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The body of late Russian opposition leader Alexey Navalny during a funeral service in Moscow, on March 1.-/Getty Images

It felt like a funeral not just for Alexey Navalny, but for the kind of Russia that might have existed had he been allowed to live, and to challenge Vladimir Putin in a free and fair election.

Thousands of Russians, young and old, gathered on the streets outside a church in southeast Moscow on Friday, ignoring the busloads of riot police who stared on as the crowd chanted Mr. Navalny’s name and clapped as his coffin passed. Some yelled “assassins” at the security forces, reflecting the opposition’s belief that Mr. Navalny’s Feb. 16 death in an Arctic penal colony was a murder ordered by the Kremlin.

That so many Russians defied official pressure, and the possibility of arrest, to pay their respects to Mr. Navalny was a sign that there are still those who reject Mr. Putin’s authoritarianism and war-mongering. But the mood was understandably sombre, and a defeated air hung over both the mourning on the streets of Moscow and the online memorials set up by the opposition leader’s team.

There were flickers of the old bravery and defiance – and chants of “Russia will be free” – but the days when Mr. Navalny would lead tens of thousands of his supporters on marches through Moscow, smiling even as he was inevitably dragged away by police, are now a faint memory.

Under a heavy police presence, hundreds of people bade farewell in Moscow on March 1 to Alexey Navalny at his funeral after his still-unexplained death two weeks ago in an Arctic penal colony.

The Associated Press

Mr. Navalny emerged as the face of the anti-Putin protest movement in the winter of 2011 and 2012, when change seemed possible anywhere after the revolutions of the Arab Spring. Standing on Moscow’s Bolotnaya Square – just beneath the Kremlin walls – as Mr. Navalny and his ally Boris Nemtsov led the crowd in joyous chants of “Russia without Putin!” that change seemed just around the corner.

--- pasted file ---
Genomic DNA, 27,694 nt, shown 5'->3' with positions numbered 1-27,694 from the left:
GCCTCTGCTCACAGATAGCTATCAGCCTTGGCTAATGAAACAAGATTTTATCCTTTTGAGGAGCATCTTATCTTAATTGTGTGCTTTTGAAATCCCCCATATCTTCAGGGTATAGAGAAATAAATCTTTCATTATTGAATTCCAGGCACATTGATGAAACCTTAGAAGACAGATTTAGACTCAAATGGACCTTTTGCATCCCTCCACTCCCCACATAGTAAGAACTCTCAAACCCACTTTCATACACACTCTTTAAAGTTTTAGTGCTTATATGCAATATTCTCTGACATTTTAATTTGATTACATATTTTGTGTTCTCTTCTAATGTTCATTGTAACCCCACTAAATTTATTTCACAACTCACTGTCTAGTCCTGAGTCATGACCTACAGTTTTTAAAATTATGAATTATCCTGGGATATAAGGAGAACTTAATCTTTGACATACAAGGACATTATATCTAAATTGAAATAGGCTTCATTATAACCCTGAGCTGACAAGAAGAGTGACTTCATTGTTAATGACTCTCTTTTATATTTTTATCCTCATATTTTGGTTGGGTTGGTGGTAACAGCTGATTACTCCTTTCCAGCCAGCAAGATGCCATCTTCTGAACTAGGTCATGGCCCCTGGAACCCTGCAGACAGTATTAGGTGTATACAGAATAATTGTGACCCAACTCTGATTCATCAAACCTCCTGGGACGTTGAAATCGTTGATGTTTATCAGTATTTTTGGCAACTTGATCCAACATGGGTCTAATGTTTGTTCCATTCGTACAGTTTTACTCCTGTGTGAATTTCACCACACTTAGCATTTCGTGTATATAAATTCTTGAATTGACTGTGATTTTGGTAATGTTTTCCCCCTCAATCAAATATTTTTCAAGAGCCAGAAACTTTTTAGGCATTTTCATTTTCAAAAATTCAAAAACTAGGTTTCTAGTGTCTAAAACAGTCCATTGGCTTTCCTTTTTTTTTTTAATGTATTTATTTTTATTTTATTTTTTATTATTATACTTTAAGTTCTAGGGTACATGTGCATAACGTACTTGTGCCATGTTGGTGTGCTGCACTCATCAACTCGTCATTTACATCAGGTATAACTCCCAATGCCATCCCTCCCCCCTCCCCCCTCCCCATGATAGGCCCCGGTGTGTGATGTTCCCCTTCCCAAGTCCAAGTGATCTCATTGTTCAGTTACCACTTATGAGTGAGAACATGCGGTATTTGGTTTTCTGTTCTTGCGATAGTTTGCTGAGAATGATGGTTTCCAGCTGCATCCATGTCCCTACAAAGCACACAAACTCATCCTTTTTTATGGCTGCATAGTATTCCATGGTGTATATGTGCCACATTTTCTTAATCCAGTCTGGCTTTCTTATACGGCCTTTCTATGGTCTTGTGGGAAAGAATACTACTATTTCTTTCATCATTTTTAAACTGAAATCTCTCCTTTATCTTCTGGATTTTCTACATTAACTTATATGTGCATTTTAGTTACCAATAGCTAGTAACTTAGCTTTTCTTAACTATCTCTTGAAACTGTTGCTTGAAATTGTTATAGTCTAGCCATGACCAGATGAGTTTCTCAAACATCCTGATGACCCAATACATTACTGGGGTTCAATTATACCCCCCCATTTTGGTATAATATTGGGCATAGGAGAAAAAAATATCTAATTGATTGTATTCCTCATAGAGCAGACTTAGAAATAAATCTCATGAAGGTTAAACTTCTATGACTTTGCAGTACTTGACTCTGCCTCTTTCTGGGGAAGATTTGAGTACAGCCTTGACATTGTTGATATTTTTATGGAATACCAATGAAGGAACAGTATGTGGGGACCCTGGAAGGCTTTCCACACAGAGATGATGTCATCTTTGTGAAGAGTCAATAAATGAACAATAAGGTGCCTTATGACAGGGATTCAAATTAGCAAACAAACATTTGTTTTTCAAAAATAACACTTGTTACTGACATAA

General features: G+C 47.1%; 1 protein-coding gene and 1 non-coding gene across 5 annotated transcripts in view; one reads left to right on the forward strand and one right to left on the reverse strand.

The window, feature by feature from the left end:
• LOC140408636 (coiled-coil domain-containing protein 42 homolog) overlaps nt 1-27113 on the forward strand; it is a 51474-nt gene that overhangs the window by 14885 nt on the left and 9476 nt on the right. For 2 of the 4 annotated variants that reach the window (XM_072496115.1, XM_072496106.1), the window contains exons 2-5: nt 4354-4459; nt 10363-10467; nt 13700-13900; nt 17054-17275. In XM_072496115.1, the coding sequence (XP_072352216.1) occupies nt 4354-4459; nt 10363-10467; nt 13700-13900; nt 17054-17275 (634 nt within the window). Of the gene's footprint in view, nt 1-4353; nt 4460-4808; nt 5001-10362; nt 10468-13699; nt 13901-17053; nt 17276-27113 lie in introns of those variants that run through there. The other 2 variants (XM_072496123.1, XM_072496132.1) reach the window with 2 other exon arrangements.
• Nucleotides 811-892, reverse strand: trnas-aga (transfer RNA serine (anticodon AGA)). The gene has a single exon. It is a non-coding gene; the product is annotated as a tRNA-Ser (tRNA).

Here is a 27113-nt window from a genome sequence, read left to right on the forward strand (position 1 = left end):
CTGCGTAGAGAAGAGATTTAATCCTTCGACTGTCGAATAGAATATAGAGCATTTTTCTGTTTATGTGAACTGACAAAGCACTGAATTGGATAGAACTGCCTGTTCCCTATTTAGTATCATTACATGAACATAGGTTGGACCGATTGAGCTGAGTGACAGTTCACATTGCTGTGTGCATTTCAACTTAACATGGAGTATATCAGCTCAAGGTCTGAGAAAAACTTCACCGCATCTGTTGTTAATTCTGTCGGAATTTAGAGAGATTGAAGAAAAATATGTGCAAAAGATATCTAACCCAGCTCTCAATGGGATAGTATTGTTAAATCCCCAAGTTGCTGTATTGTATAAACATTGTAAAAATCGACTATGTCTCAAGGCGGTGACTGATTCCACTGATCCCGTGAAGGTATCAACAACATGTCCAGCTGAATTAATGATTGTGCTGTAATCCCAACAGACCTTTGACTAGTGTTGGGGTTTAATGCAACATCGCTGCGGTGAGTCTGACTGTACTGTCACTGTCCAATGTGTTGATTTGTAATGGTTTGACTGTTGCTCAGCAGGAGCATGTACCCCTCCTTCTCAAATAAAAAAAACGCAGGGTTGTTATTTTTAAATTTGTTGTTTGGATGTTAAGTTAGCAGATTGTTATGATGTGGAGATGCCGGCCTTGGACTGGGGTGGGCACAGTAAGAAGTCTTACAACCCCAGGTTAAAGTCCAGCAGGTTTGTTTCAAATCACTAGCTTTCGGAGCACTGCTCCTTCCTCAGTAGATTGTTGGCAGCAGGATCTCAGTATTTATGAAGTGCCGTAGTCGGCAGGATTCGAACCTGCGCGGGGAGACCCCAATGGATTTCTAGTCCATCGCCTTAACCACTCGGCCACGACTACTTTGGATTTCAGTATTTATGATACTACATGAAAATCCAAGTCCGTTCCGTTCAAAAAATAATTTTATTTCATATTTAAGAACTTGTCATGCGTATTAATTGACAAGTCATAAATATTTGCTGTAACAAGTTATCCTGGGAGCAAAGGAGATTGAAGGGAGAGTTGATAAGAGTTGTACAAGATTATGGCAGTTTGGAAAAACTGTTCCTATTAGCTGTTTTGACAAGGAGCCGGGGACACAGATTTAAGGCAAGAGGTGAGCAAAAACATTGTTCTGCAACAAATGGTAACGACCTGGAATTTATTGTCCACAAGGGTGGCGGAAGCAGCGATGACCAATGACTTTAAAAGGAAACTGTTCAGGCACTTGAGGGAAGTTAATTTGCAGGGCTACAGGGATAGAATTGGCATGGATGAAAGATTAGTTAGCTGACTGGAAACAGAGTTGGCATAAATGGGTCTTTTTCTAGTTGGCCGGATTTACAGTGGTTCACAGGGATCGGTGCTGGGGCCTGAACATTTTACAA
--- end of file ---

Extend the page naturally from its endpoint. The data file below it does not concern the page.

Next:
Mr. Putin not only outlasted that challenge, he has fundamentally changed Russia and the world since then. The past dozen years have seen the annexation of Crimea, Russia’s intervention to support dictator Bashar al-Assad in Syria’s civil war, the invasion of Ukraine and the complete destruction of Russia’s political opposition.

I once asked Mr. Nemtsov why that crowd on Bolotnaya didn’t charge the last few hundred metres and storm the Kremlin that day in December, 2011. He told me some of the other opposition leaders had suggested exactly that, but he convinced them not to, in order to avoid bloodshed. After the murder of Mr. Nemtsov in 2015, and now the death of Mr. Navalny, it’s hard not to wonder what might have been.

Would a harsh crackdown have followed? Likely. But Russia ended up there anyway. There was also a chance that the crowd would overwhelm the police, and usher in a very different Russia. That’s precisely what happened in Kyiv two years later.

The Russian opposition’s aversion to violence is the subject of scorn among many Ukrainians. That refusal to fight for their own country, as Ukrainians see it, left Mr. Putin in power and free to launch a war against their neighbour that has since killed tens, if not hundreds, of thousands of people.

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People gather near the Borisovskoye cemetery during the funeral for Navalny.Stringer/Reuters

No one could accuse Mr. Navalny of lacking bravery. He survived a poisoning in the summer of 2020 – and then published his own investigation showing it had been an assassination attempt carried out by Russia’s FSB security services. After recovering in Germany, he returned to Moscow in January, 2021, despite knowing there was an active warrant for his arrest.

He was taken directly to jail upon his arrival at Moscow’s Vnukovo airport, as he knew he would be, but believed he could not credibly oppose Mr. Putin from outside the country’s borders. He continued his challenge from behind bars – writing statements that his supporters posted to social media – leading to 27 separate stints in isolation cells over the next three years.